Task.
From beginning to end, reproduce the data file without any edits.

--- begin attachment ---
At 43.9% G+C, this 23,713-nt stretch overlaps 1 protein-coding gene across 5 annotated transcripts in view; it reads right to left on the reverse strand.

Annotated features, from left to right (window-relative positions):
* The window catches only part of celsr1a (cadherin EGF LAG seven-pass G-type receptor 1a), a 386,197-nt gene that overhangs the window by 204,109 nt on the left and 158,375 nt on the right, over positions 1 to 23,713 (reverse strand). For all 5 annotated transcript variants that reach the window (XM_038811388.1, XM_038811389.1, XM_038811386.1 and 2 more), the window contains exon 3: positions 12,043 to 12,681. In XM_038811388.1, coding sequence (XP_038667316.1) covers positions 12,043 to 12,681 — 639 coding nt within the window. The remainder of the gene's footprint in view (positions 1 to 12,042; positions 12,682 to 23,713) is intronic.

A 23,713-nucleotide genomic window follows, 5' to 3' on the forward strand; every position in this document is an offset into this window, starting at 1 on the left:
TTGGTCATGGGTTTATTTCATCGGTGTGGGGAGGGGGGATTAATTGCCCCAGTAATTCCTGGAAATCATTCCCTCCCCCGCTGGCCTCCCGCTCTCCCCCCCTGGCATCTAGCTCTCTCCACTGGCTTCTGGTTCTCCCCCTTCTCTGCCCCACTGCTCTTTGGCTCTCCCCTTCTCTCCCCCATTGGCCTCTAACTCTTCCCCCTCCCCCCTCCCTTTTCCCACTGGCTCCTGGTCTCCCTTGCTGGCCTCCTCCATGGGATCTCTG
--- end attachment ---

At 43.9% G+C, this 23,713-nt stretch overlaps 1 protein-coding gene across 5 annotated transcripts in view; it reads right to left on the reverse strand.

Annotated features, from left to right (window-relative positions):
* The window catches only part of celsr1a (cadherin EGF LAG seven-pass G-type receptor 1a), a 386,197-nt gene that overhangs the window by 204,109 nt on the left and 158,375 nt on the right, over positions 1 to 23,713 (reverse strand). For all 5 annotated transcript variants that reach the window (XM_038811388.1, XM_038811389.1, XM_038811386.1 and 2 more), the window contains exon 3: positions 12,043 to 12,681. In XM_038811388.1, coding sequence (XP_038667316.1) covers positions 12,043 to 12,681 — 639 coding nt within the window. The remainder of the gene's footprint in view (positions 1 to 12,042; positions 12,682 to 23,713) is intronic.

A 23,713-nucleotide genomic window follows, 5' to 3' on the forward strand; every position in this document is an offset into this window, starting at 1 on the left:
TTGGTCATGGGTTTATTTCATCGGTGTGGGGAGGGGGGATTAATTGCCCCAGTAATTCCTGGAAATCATTCCCTCCCCCGCTGGCCTCCCGCTCTCCCCCCCTGGCATCTAGCTCTCTCCACTGGCTTCTGGTTCTCCCCCTTCTCTGCCCCACTGCTCTTTGGCTCTCCCCTTCTCTCCCCCATTGGCCTCTAACTCTTCCCCCTCCCCCCTCCCTTTTCCCACTGGCTCCTGGTCTCCCTTGCTGGCCTCCTCCATGGGATCTCTG